When his girlfriend Beth (Aubrey Plaza) dies after a freak snakebite, the grieving Zach (Dane DeHaan) finds himself getting closer to her parents, the Slocums, bonding in particular with her dad Maury (John C. Reilly), the pair staying up all night smoking dope. But when they start ignoring him and stop answering the door when he visits, Zach becomes suspicious and discovers the Slocums’ dark secret – Beth is alive. Kinda.

A few nights after the funeral, she just showed up at their door (covered in dirt having dug herself out of her own grave) with no memory of her death. Overjoyed to have a second chance with the girl he loves, Zach agrees with her parents’ request not to tell Beth the truth about her death. But when your girlfriend is horny all the time, smells strongly of rot, decaying before your eyes, has violent, homicidal mood swings and is so ravenously hungry she starts to eat your car upholstery and attack passers-by, her undead status becomes hard to ignore and as a full-on zombie apocalypse hits town Zach starts to think maybe he should take the advice of his gun-nut brother Kyle (Mathew Gray Gubler channeling Bill Paxton in Weird Science) and put Beth out of everyone’s misery…

A rom-zom-com that’s maybe a little too cute and timid for its own sake, Life After Beth hardly breaks new ground as it plays the zombie apocalypse for mostly gentle laughs, squandering much of its early, darker promise, going easy on the gore and placing its doomed hipster romance in a suburbia where elderly Jewish grandfathers return from the dead to kvetch about moronic TV shows while zombie postmen continue to make their daily rounds, much like the blue-collar zombies of Romero’s Land Of The Dead, writer/director Jeff Baena (who co-wrote I Heart Huckabees) mistaking offbeat for actual humour.

But there’s a sweetness to the film, its hugely talented cast shining, if a little underused, with John C. Reilly’s hangdog father particularly good while Mathew Gray Gubler steals every scene he’s in as DeHaan’s gun fetishist security guard brother who’s having the time of his life capping zombies and playing hero though the always wonderful Anna Kendrick is wasted as last act rival for Zach’s affections.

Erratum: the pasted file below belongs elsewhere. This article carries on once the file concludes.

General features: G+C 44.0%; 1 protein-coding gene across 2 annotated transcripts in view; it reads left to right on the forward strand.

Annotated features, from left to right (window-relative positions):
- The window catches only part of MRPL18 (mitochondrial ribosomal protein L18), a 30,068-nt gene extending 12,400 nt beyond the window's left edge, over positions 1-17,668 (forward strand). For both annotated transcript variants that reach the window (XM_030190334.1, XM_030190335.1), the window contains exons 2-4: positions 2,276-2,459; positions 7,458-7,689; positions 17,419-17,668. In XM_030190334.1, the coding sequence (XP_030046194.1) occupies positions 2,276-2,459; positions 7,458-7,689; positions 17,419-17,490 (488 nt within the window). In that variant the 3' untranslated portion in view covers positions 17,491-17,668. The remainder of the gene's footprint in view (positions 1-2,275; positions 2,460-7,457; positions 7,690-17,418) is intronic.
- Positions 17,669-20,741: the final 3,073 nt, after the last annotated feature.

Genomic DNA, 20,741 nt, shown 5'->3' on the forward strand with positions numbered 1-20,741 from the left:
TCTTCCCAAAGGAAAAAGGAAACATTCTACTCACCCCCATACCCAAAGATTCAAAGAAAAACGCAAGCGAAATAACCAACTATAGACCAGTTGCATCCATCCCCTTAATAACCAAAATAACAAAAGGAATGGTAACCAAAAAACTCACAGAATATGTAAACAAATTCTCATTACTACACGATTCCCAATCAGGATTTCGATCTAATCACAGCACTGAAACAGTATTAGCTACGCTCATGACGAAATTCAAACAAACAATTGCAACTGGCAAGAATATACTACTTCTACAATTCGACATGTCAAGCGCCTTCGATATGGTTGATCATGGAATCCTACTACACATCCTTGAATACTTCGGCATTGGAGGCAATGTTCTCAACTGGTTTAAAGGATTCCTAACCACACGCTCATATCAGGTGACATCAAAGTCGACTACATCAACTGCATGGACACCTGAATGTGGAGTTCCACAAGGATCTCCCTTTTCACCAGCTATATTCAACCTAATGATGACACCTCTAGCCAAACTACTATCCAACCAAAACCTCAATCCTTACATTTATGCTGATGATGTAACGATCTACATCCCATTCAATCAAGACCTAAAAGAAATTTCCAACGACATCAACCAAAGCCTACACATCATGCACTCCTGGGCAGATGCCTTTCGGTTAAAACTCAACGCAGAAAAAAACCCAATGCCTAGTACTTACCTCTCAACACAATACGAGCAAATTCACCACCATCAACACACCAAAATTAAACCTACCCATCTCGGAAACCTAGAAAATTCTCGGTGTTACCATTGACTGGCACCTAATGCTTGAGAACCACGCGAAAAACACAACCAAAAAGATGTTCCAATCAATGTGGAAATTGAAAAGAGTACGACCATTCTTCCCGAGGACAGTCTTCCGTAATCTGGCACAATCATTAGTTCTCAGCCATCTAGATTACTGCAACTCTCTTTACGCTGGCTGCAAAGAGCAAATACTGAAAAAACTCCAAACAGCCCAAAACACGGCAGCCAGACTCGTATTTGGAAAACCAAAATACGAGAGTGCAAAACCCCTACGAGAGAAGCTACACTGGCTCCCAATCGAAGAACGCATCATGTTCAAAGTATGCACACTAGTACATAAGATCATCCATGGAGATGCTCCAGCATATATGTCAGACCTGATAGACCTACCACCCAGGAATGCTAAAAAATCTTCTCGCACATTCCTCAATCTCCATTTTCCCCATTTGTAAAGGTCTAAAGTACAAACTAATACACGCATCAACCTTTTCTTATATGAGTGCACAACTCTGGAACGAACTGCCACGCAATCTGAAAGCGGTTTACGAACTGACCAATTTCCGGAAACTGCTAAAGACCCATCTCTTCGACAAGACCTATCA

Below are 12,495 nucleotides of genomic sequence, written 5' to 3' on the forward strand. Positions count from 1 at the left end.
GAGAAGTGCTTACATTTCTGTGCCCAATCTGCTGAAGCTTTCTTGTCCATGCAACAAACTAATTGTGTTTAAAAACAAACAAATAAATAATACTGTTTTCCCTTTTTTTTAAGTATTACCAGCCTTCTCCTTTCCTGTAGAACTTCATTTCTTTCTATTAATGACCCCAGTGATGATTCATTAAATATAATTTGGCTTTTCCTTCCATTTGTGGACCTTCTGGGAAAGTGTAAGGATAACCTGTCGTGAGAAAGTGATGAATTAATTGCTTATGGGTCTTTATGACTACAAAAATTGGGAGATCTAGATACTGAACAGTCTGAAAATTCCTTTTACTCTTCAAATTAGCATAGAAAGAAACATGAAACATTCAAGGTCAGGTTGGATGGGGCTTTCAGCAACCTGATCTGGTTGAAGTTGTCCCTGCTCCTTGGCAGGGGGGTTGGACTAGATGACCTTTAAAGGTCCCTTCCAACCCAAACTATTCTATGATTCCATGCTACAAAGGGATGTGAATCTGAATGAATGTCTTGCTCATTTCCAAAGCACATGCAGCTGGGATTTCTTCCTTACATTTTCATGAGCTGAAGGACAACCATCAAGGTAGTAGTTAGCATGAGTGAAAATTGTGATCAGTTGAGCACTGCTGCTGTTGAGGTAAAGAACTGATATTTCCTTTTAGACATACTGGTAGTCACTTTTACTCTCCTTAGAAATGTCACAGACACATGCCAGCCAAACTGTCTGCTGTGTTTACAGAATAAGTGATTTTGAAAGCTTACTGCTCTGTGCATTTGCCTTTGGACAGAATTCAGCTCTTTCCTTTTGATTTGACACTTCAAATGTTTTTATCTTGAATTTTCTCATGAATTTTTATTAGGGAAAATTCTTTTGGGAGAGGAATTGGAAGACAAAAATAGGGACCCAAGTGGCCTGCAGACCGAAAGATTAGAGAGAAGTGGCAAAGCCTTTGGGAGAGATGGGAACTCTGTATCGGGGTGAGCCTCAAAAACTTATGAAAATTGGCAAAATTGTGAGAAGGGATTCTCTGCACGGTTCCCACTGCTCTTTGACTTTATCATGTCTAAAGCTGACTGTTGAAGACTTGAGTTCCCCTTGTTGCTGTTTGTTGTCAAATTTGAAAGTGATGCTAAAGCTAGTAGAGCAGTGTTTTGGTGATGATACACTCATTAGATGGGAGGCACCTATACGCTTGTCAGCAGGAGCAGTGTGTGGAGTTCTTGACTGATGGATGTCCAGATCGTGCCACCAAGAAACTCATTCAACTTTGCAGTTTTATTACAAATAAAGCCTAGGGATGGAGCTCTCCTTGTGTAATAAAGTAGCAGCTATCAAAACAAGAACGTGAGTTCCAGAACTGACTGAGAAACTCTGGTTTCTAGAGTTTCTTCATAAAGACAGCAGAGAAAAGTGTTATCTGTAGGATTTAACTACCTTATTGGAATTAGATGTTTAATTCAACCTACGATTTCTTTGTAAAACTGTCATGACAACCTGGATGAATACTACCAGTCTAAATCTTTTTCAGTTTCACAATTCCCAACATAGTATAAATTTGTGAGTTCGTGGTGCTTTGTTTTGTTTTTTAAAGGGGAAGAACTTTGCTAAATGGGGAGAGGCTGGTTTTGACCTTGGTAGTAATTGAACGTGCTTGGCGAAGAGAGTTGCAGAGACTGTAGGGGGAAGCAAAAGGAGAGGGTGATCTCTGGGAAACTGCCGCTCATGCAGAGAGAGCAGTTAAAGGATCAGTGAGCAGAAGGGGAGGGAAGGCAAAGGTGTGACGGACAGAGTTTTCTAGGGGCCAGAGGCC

As Beth, Plaza (who gives perennial teenager Maggie Grace a run for her money as world’s oldest high-schooler) chews more scenery than flesh eschewing her usual too-cool-for-school, deadpan eye-rolling in favour of breathless enthusiasm and physical comedy as she fluxes from sweet and demure to ravenous and murderous by way of confused and unhinged. It’s a refreshingly bonkers performance, both scary and adorable.

Perhaps the biggest revelation of the film though is just how gifted a light comedian Dane DeHaan is. More familiar as intense, tortured outsiders in movies like Kill Your Darlings, The Place Beyond The Pines and Chronicle, here DeHaan is a befuddled, slightly nebbish, everyman, a hipster Jack Lemmon who’s wandered into a zombie comedy and, unusual as it sounds, I want to see the young actor do some proper rom-coms.

Ultimately, Life After Beth is a one-joke movie but Aubrey Plaza as a ravenous and horny zombie with amnesia is a pretty good joke and while it’s rarely laugh-out-loud hilarious, the film is an amusing and surprisingly poignant 90 minutes.

 

Movie Review: Life After Beth
DeHaan and Plaza shine in this above-average zombie comedy
3.0Overall Score
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